An extruded profile presents two distinct problems when it comes to evaluating its stress-strain properties. The first is a method to hold the specimen in the testing instrument. Most sample grips clamp the specimen, creating a pressure or stress point, as shown in figure la. To overcome this, sample grips similar to those used for cord testing were designed and are shown in figure 1b. In this design, the stress is distributed along the circumference of the grips, reducing the stress at the grips and eliminating premature failure at the grips. The grips with a specimen are shown in figure 1c. A standard contact extensometer, not shown, is used to determine elongation.


The second problem associated with testing an extruded profile is that of calculating the area of a complex cross-section. The cross-sectional area of simple profiles, such as those of extruded tubing or solid roping, may be easily determined from several dimensional measurements. For more complex profiles, the nominal cross-section may be calculated from an engineering drawing, but this does not take production variance into account.

The proposed method used for these tests allows the area of any extruded profile to be determined and used for stressstrain calculations. A simplified calculation for the area of a complicated profile may be determined by taking the density and mass of a specimen of a precise, known length. Given the formulae for density (ref. 1) (1) and volume (ref. 2) (3), the cross-sectional area may be calculated according to formula (5) derived as follows:

D = W/V (1)

hence: V = W/D (2)

V = A * H (3)

from (2) and (3) W/D = A * H (4)

therefore: A = W/(D*H) (5)

Where: D = density, g/co; W = mass, g; V = volume, cc; A = area of the base of a regular shape; and H = height of a regular shape.

When the test is run, the operator simply needs to enter the sample mass, W, its density, D, and precise length, H, into the stress-strain program and the results will be expressed in engineering units of stress, Pa.

This procedure is fast and accurate. The theoretical density may be used if there is very little process variation. For the most representative result, independent of batch and process variation, the density may be experimentally determined for each specimen. It is important to insure that the specimen does not trap air during the density measurement. Examples of profiles which may be used in this method are shown in figure 2.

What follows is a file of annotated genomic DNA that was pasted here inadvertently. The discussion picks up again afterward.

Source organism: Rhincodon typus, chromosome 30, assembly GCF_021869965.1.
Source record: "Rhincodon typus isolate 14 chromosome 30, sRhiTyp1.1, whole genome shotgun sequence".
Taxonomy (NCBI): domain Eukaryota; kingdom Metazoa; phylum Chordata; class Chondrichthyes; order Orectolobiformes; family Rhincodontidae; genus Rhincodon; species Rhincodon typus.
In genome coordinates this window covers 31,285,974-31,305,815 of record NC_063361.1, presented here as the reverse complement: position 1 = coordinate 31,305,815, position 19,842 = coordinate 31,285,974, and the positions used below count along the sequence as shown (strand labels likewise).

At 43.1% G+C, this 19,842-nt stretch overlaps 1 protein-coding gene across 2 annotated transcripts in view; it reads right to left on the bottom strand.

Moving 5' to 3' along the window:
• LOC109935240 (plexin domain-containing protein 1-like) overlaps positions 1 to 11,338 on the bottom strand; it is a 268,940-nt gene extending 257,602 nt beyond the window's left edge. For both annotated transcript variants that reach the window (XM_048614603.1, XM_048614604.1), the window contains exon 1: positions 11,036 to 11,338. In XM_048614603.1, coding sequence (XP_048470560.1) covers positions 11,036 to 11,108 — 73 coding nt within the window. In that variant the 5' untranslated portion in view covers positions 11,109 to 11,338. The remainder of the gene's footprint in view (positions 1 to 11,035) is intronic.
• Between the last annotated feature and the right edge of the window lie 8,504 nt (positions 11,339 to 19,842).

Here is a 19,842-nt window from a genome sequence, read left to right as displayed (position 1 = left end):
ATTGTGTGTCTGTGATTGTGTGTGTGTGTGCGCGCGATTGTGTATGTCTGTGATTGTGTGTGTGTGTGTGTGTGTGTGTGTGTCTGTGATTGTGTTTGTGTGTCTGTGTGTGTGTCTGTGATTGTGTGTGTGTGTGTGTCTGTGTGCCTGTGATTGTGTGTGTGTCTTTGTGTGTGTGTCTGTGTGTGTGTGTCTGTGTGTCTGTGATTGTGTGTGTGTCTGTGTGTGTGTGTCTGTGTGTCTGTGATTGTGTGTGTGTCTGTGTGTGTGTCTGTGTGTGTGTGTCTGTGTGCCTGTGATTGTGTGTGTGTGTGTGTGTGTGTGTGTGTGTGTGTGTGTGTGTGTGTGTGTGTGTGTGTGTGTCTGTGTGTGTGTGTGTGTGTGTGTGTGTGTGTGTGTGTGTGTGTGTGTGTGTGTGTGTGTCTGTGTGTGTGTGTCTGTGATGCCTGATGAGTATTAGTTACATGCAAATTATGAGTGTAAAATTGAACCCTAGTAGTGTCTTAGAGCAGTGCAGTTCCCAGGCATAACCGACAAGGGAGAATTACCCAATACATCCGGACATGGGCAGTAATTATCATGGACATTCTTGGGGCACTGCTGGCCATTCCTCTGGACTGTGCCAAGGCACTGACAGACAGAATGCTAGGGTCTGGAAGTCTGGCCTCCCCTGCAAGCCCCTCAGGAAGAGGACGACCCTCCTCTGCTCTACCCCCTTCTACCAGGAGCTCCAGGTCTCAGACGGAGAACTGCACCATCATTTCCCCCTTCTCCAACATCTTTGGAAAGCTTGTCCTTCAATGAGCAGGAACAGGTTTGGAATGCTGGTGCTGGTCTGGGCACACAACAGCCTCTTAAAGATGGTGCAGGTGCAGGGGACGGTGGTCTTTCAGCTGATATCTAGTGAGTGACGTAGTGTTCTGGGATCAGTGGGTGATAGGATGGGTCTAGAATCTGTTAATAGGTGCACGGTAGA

A natural rubber compound was cured in a 25 m salt bath, LCM, at temperatures of 190, 200 and 210[degrees]C and line speeds of 16, 19, 22, 25 and 28 m/min. The line speeds, LCM residence times and LCM temperatures are given in table 1.

Laboratory press cured specimens were prepared at conditions shown in table 2. Cure times were selected to be approximately 1.5 times the tc90 value determined from a curemeter test at the appropriate temperatures.

Density measurements were taken using a densiTECH+ according to ASTM D297 (ref. 3). Stress at 200% elongation was measured using a tensiTECH according to ASTM D412 (ref. 4). The production specimens were precisely die cut to 5 cm and the cross-sectional area calculated according to formula (5). Standard cross-sectional area was calculated for slab cured specimens.

Cure tests were done on a rheoTECH MDPT at 1.67 Hz, 7% strain and temperatures of 190, 200 and 210[degres]C according to ASTM D5289 (ref. 5).

Results and discussion

Standard laboratory slabs were cured and tested. The results are shown in table 2. As expected, as cure temperature increased, the stress at 200% elongation decreased. It is, therefore, difficult to extrapolate the results to the fmished cured product based upon the results of the laboratory cured data. The most obvious difference is the higher temperature. Because of the extremely short cure time at the elevated production temperatures, laboratory slabs could not be accurately cured. The second, perhaps less obvious, difference is the mode of curing; cured under pressure in the lab or cured without pressure in production. Another difference is the heat history that the production batch sees in the extrusion and curing process versus the lab milling and curing. Finally, the geometry of the slab-cured and production-cured products differ greatly. The slab is a uniform 2 mm in thickness, whereas the production part varied in thickness from 1 mm to greater than 5 mm. The laboratory data do, however, give a general basis for how to evaluate the production modulus.